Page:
Besides their ease of use, urine collection pads were evaluated for the suitability of urine collected by this method for urinalysis. It was found that leucocytes and blood cells are destroyed by the pad material. But the concentrations of leucocyte esterase and blood, both determined by dipstick, were not altered [7, 14]. These results could be verified in this study, since in-vitro evaluation of U-Test® in comparison to Combur10 Test® and in reference to Multistix® 10 SG showed comparable diagnostic performance amongst these test systems. If retention or alteration of the analytes in the pad materials of U-Test® had occurred, the diagnostic performance parameters of the test system evaluated would not have shown such high compliance with the established reference methods.
The suitability of the dry chemistry technology applied in dipsticks for the diagnosis or exclusion of urinary tract infections in children was thoroughly evaluated in a meta-analysis conducted by Whiting et al. including 38 studies. The sensitivity for nitrite detection was generally found to be poor, with values of 16.2% to 88.1%. On the contrary, specificity was found with high values of 75% to 100% and only two values below 90%. Specificity (69.3% to 97.8%) for the determination of leucocytes was generally higher than sensitivity (37.5% to 100%) . Generally, dipstick analysis is considered to supplement the clinical information, helps to answer the question whether a child has a urinary tract infection and can be used to guide treatment. If both indicators, leucocytes and nitrite, do show a negative result, the dipstick is reported to be sufficient to rule out a UTI (specificity of 96%). In contrast, if both indicators do show a positive dipstick result, the presence of a UTI is highly likely (sensitivity 88%) and can be incorporated to initiate the appropriate additional diagnostic measure and treatment. Dipstick analysis is considered to be suitable for a rapid initial answer and to reduce the number of unnecessary urine cultures [6, 15–22]. Some publications point out that the dipstick result shows a lower performance for young children aged below 2 years than in older children. Nevertheless, it is regarded as a useful tool in diagnostic strategy if results are backed up with additional diagnostic measures [4, 15, 17, 23–25]. The sensitivity and specificity of U-Test® calculated in this in vitro study are at the upper limit of the value range published in Whiting’s meta-analysis.
Reading of U-Test® after 30 min is considered to be most representative, since reading after 180 min would mean that micturition occurs immediately after U-Test® is administered and the diaper is only checked after 3 h, the maximum permitted application duration in this study. This is a highly unlikely scenario, as proven by the average application duration of 103 minutes as found in the clinical trial. In addition, the healthcare personnel or the person taking care of the child is actually waiting for the test result and will therefore watch the child closely to recognise the occurrence of micturition if possible and therefore obtain the result as soon as possible. This means that the performance of U-Test® is best described by the sensitivity, specificity and accuracy found for the reading after 30 min.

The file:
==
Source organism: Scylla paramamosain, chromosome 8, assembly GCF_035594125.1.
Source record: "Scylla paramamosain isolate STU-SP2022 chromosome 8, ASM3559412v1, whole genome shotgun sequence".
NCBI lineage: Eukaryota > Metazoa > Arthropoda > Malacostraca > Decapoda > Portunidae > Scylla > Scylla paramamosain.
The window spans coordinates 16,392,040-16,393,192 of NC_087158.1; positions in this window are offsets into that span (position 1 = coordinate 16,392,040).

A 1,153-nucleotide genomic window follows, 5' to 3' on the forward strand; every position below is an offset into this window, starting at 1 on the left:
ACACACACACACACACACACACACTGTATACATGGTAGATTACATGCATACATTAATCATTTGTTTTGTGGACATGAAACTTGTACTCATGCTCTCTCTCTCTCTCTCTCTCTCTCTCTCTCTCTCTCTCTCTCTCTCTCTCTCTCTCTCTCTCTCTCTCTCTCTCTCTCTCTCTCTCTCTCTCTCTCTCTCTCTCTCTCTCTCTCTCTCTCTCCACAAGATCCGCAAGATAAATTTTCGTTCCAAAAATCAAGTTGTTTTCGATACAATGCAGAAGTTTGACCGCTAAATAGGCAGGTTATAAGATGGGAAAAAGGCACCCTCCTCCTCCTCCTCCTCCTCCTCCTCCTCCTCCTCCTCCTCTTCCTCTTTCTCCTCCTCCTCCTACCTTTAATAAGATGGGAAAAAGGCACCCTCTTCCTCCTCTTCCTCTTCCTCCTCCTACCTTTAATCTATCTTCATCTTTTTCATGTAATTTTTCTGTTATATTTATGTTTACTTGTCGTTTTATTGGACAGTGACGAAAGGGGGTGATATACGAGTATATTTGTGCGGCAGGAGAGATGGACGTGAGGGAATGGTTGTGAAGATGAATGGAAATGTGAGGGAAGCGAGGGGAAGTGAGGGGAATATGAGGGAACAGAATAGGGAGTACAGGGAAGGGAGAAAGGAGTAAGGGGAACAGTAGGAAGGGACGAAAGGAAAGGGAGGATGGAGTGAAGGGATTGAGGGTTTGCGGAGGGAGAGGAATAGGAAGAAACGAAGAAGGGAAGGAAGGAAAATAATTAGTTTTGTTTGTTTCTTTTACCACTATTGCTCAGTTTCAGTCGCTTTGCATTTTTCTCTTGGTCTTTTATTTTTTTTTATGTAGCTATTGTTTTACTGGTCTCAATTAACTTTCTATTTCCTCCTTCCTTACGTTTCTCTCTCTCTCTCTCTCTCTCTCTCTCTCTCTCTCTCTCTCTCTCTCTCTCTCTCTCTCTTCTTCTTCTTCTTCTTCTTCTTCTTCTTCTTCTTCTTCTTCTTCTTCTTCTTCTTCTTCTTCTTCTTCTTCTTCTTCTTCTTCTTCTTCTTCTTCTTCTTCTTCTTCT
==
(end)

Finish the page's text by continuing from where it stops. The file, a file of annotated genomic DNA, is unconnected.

In summary, prospective evaluation of U-Test® in its application for the detection or exclusion of urinary tract infection in diaper-wearing children shows that the diagnostic performance of the novel device is equal in practice to the currently accepted procedure, which is a combination of a urine collection by urine bag, clean-catch, catheterisation or suprapubic aspiration and urinalysis by dipstick. The advantage of U-Test® in comparison to the currently used procedure is its ease of use, comfort for the child and the healthcare professional with regard to urine collection, immediate evaluation for leucocytes and nitrite without time delay and incubation times, and no mandatory reading times due to the stability of the test results. The fact that U-Test® is suitable for reading by lay people, offers further convenience, since the child does not have to stay in the doctor’s office until urine sampling is successful. The person taking care of the sick child can check the test if micturition occurred and report the result to the doctor, who is then able to decide on the required subsequent steps.
The major inconvenience of the U-Test is that in the case of a positive result, further urine collection will generally be required in order to obtain a urine culture and identification of the pathogen.
Due to the performance characteristics of U-Test®, its use could be considered as a reliable and convenient alternative to the currently common practice for the assessment of a diaper-wearing child with suspected UTI. The clinician would judge the appropriateness of the method according to the condition in which the child presents, and needs to bear in mind that the negative predictive value of dry chemistry tests is not 100%.
Acknowledgments:The authors and the sponsor would like to thank all participating private paediatricans: Dr. F. Benkebil, Dr. N. Roulet, Dr. K. Bille, Dr. H. Prince-Dit-Clottu, Dr. J. Perrenoud-Rottigni, Dr. E. Edgar-Zangger, Dr. H. Vienny, Dr. M. Vibert, Dr. Y. Kernen, Dr. A.-J. Bosset-Murone, Dr. P. Carp, Dr. B. Monget, Dr. G. Müller-Sägesser, Dr. B. Schilter, Dr. P. Dolivo, Dr. M.-T. Rossier-Furrer, Dr. D. Berger-Ruska. The conduct of this clinical trial would not have been possible without their contribution.
We gratefully acknowledge the efforts of Mr. R. Getzmann for the organisational management of this trial, and of Mrs. M. Dentan for her monitoring activities.
Funding / potential conflicts of interest:The study was funded by Swiss Medical Solution AG. Study centres received compensation per case, covering administrative expenses. The authors have no conflict of interest to report.
Correspondence: Jean-Daniel Krähenbühl, MD, Cabinet médical, En Budron D1, CH-1052 Le Mont-sur-Lausanne, Switzerland, jdkped[at]bluewin.ch